All foreign combat forces are due to leave Afghanistan by the end of 2014, and some withdrawals have already begun, coinciding with the launch of a security transition in seven largely peaceful cities and provinces. But while Afghan forces have assumed formal control of those areas, some of the country’s more volatile regions have shown little sign of progress, leaving many Afghans and Americans wary of the prospects for the war’s endgame.

The crash Saturday brings the total number of foreign troops killed in Afghanistan in 2011 to 374, according to the icasualties.org Web site. Two-thirds of them have been American, including 28 Special Forces soldiers.

In a statement, President Obama expressed his condolences to the families and loved ones of those who were killed, saying their deaths were a “reminder of the extraordinary sacrifices made by the men and women of our military and their families, including all who have served in Afghanistan.”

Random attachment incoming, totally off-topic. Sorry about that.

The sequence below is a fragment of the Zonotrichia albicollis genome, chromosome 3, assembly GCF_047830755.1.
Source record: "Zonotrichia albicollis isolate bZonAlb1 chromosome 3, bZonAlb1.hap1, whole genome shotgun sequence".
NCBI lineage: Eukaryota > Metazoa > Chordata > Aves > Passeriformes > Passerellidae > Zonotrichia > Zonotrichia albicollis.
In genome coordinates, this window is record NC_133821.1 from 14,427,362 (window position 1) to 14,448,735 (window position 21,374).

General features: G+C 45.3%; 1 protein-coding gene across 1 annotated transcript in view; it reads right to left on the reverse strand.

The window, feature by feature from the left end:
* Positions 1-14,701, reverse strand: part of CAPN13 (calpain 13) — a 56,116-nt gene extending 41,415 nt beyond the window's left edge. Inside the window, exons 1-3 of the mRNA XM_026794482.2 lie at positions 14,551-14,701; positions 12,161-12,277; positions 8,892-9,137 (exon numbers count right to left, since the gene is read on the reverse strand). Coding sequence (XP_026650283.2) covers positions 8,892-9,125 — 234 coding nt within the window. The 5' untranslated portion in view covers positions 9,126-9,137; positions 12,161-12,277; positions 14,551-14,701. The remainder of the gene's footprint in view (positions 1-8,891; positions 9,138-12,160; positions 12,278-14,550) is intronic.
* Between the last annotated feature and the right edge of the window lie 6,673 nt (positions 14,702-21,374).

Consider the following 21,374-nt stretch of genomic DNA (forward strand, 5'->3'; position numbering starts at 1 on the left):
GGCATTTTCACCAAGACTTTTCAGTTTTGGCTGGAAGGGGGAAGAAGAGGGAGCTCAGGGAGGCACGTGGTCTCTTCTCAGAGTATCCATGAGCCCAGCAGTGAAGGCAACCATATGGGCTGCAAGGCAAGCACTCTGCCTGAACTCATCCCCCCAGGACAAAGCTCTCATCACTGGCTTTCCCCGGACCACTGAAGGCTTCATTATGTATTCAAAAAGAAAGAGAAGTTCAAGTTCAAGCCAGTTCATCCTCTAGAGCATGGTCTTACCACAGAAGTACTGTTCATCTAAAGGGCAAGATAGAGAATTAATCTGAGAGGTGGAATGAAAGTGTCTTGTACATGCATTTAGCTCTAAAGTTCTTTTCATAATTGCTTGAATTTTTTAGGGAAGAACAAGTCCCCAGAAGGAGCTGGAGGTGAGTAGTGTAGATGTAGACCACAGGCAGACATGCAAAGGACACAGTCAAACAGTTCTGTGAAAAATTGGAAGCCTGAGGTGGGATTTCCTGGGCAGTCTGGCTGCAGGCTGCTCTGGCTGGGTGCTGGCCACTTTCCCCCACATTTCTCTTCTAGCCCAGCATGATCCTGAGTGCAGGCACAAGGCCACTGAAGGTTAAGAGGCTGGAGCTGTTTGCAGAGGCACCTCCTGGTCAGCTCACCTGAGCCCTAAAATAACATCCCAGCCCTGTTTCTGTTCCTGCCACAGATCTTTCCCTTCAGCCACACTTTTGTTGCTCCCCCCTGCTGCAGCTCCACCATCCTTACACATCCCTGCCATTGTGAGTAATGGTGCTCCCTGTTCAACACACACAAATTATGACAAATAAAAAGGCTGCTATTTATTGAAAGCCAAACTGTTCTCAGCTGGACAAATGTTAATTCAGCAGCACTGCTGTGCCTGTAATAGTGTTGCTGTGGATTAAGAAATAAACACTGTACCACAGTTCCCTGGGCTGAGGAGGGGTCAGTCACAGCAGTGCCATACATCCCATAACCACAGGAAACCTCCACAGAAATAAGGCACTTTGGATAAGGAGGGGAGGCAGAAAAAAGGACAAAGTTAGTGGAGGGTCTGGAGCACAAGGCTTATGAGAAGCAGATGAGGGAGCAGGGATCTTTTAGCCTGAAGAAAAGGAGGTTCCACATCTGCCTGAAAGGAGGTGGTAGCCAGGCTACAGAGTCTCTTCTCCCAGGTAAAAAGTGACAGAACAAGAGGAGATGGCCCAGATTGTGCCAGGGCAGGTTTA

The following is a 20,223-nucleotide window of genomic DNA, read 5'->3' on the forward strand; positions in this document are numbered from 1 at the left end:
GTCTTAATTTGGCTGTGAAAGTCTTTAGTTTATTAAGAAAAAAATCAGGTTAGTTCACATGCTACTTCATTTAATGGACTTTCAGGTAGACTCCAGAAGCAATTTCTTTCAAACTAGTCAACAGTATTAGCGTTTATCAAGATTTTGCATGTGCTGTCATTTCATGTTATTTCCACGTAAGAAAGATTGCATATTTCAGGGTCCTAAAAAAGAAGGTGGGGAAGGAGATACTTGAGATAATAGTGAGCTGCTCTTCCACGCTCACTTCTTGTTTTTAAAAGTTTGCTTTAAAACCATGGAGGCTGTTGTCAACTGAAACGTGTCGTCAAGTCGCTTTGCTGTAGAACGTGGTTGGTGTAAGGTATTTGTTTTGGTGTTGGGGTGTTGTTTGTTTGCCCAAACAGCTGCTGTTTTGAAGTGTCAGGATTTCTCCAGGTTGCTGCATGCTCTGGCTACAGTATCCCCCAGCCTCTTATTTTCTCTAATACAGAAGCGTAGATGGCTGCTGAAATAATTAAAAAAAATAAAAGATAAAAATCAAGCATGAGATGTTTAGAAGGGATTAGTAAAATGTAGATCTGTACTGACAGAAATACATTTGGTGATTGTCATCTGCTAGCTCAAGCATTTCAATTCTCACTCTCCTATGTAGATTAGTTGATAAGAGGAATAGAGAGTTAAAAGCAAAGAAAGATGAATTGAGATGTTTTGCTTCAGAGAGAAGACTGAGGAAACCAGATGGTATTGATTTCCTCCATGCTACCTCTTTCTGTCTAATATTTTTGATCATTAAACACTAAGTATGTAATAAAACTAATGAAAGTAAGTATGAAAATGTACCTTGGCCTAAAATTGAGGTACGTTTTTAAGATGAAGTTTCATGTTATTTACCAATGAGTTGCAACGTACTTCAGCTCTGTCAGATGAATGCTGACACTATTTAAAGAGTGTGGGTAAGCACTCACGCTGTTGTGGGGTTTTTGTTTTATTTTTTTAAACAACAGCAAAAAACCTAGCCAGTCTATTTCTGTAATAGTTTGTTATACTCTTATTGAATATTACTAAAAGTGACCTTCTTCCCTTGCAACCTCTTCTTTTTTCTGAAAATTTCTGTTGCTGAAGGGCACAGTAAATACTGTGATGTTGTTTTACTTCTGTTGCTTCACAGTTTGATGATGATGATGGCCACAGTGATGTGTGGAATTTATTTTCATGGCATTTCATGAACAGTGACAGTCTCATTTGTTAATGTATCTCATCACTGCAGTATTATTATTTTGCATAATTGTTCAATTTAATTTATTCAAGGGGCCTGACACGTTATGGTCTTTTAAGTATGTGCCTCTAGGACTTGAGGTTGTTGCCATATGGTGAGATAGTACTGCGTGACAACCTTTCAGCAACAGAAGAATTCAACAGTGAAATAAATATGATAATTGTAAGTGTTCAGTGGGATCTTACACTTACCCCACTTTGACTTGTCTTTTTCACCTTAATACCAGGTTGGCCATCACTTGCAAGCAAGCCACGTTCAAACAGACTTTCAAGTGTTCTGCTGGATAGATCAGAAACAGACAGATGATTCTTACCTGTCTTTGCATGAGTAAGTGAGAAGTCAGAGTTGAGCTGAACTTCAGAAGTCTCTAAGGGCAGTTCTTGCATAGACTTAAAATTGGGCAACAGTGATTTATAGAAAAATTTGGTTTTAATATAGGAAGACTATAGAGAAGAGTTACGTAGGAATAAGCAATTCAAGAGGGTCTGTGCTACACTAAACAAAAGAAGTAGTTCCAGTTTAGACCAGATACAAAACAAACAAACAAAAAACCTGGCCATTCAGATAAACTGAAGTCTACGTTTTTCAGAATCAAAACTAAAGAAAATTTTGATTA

“We will draw inspiration from their lives, and continue the work of securing our country and standing up for the values that they embodied,” he said. “We also mourn the Afghans who died alongside our troops in pursuit of a more peaceful and hopeful future for their country.”

Defense Secretary Leon Panetta also issued a statement, saying he was “deeply saddened by the loss of many outstanding Americans in uniform and of their Afghan counterparts.” Their courage, he said, was exemplary.

Afghan President Hamid Karzai’s office said in a statement, “The president of the Islamic Republic of Afghanistan has expressed his condolences to the U.S. President Barack Obama and to the families of the victims.”

Jaffe reported from Washington. Special correspondents Sayed Salahuddin and Javed Hamdard in Kabul and staff writer Jason Ukman and staff researcher Julie Tate in Washington contributed to this report.

Kevin Sieff has been The Post’s bureau chief in Nairobi since 2014. He served previously as the bureau chief in Kabul and had covered the U.S. -Mexico border.